TWO WORDS OF WARNING:
1) There are hills.
2) There are cracked and uplifted portions of trail through the woods of Grant Park due to tree roots. They will effectively work like speed bumps and slow you down a bit.
However, all in all, this is an enjoyable ride and certainly worthy of your time and five stars!
This trail was actually a former C&NW railway that served Lake Geneva and terminated in Williams Bay. Service to Williams Bay started in 1888 and ended in 1965. Service to Lake Geneva ended in 1975. Thanks to Maxine Thoorsell for starting the conversion of turning this former railway into a nature trail. It is an easy grass covered walk and the trail is 1.7 miles in length. You can also access the trail at the boat launch to the west...behind the barn. A separate trail that is part of this former railway extends from Williams Bay Northeast up to Hwy 50 in the Kishwaukeetoe Conservancy
trail is in perfect condition and while there were a fair number of users, it was never crowded or congested on this saturday morning. It was a joy to ride roundtrip from menomonee falls to north lake. The only steep hill is in merton just east of dorn road. The small towns of sussex and lannon have some taverns that look interesting. Menomonee park above the north part of the trail just west of lannon road is worth a visit.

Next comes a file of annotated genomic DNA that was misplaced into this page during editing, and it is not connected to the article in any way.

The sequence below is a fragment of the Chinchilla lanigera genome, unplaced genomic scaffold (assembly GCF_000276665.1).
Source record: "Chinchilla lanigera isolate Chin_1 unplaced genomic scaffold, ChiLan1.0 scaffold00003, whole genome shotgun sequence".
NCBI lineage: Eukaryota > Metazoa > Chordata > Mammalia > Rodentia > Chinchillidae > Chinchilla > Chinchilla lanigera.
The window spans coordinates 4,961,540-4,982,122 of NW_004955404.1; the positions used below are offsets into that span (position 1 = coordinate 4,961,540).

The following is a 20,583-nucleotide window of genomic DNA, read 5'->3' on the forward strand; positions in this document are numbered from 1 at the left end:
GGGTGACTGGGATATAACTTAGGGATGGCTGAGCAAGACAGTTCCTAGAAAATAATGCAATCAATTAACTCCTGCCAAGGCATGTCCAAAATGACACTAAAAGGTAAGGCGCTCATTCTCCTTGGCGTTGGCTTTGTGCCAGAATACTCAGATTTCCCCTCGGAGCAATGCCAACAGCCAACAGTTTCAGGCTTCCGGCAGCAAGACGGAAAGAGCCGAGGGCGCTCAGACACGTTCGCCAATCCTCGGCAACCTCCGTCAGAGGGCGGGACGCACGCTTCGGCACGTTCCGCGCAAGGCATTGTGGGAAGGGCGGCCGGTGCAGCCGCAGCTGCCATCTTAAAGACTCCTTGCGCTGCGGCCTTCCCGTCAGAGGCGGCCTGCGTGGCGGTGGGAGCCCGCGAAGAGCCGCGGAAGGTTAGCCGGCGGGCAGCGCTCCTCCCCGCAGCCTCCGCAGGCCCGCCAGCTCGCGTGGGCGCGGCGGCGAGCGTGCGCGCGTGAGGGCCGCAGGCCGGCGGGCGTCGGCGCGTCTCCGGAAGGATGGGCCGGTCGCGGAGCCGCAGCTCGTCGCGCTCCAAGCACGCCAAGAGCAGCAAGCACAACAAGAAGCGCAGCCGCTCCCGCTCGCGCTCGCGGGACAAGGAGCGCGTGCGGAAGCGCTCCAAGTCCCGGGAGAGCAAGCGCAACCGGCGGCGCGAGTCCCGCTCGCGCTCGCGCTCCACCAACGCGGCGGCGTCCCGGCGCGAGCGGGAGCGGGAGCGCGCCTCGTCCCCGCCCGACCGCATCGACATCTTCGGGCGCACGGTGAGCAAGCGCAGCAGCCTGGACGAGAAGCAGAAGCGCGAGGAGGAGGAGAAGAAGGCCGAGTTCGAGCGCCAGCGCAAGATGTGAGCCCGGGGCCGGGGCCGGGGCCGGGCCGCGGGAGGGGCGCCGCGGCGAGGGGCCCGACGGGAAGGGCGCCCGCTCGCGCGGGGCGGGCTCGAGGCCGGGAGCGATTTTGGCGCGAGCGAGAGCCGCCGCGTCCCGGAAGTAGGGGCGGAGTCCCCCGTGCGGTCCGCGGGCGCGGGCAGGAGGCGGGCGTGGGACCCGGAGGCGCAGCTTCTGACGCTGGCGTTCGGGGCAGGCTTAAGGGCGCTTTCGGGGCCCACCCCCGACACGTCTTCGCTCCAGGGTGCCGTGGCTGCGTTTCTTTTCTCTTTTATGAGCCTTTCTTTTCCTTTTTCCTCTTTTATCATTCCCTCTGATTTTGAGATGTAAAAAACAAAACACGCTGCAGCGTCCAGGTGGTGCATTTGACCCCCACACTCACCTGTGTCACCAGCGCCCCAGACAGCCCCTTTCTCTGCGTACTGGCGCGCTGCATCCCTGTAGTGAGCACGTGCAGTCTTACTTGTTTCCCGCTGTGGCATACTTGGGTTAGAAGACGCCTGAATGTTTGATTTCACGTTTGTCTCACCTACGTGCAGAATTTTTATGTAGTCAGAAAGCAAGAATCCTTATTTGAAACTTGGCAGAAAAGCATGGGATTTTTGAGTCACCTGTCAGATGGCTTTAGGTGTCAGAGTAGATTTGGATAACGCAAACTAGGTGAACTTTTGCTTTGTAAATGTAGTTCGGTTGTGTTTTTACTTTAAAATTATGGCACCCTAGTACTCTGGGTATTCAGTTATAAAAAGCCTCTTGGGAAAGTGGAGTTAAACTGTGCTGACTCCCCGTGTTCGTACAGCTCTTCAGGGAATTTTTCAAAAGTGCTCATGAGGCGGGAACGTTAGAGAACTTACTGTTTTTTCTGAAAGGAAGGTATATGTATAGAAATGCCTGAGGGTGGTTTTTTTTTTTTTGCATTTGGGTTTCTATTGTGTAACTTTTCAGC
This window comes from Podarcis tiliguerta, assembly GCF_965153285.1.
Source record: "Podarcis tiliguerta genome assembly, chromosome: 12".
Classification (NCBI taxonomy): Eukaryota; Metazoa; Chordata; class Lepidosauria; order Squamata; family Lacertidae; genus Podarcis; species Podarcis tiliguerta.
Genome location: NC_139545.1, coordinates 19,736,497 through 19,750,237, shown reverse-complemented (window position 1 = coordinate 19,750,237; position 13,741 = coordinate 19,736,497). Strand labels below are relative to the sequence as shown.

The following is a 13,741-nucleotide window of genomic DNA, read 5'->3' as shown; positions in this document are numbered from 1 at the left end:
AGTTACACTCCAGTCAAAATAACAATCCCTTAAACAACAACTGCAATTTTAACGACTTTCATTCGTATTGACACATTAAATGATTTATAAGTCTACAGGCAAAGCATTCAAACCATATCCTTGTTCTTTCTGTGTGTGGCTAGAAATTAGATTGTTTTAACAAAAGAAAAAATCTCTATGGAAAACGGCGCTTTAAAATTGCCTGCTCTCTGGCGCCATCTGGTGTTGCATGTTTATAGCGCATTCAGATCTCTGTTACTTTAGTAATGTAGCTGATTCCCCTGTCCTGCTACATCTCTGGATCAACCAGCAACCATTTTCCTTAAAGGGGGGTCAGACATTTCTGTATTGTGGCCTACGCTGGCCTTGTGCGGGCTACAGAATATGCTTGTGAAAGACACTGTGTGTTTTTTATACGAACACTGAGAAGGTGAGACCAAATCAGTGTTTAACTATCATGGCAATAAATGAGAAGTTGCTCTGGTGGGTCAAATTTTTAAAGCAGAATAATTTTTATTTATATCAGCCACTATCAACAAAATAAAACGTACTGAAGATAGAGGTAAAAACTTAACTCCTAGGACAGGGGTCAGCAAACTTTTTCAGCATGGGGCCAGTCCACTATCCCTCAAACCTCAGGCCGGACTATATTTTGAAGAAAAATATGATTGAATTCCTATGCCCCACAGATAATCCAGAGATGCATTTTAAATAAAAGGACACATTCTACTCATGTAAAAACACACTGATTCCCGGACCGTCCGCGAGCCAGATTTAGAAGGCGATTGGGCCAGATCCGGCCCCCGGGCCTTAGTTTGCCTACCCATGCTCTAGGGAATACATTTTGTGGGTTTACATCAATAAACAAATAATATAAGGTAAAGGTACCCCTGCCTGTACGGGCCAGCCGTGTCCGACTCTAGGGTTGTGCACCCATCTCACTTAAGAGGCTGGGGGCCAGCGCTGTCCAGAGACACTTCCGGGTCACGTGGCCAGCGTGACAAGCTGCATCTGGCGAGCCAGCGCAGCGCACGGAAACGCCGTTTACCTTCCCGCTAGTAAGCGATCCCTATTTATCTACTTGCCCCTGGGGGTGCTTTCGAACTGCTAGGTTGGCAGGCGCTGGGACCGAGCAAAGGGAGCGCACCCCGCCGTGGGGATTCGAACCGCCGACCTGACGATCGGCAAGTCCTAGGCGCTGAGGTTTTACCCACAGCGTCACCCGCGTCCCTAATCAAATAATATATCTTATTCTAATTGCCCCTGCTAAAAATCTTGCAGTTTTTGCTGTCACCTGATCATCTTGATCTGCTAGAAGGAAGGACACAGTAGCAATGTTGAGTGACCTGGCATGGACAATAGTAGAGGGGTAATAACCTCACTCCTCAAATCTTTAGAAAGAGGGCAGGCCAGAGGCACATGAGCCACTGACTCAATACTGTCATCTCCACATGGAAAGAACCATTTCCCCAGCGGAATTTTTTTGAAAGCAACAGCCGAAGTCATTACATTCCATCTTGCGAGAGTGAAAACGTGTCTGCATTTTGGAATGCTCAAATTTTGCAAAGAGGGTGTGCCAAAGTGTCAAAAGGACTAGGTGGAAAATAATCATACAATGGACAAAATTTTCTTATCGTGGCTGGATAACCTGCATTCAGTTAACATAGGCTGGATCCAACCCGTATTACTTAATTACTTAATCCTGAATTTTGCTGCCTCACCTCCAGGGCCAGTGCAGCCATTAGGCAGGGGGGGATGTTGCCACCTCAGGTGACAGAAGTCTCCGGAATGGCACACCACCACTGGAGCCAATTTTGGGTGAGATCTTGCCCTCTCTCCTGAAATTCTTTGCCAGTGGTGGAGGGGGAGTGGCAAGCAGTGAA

Once a great hiking preserve no not so much. It is evident that funding just isn’t there for a quality site like other county trails. They still have a chain link fence blocking off an area damaged years ago which looks like an excuse to no maintain and save money. As it’s been under repair for a good 10 years. Deer grove was my backyard growing up and it was an amazing preserve it’s sad to say that it is no more
One of the best trails in Milwaukee area. Very scenic , beautifully paved . Stop in Dousman at Bicycle Doctor store. Great staff and a lot to look at !!
Great trail for walk surface and natural sites.
Misleading description- was anticipating an entire asphalt ride - instead found sections to be gravel. ¿
After reading other recent reviews, we first rode the Stone Bridge Trail from Roland Olson Forest Preserve to Rockton and then headed back east to the Long Prairie Trail. Once we were on the Long Prairie, the surface changed to asphalt and was reasonably ok - some big bumps and cracks were marked - until we got to Caledonia. After that the surface got worse, and we turned around when we'd gone a mile or so farther. It was a nice ride with plenty of shade, and we managed to get in about 25 miles total. Still, it's a real shame that we can't ride from the east end of the trail anymore.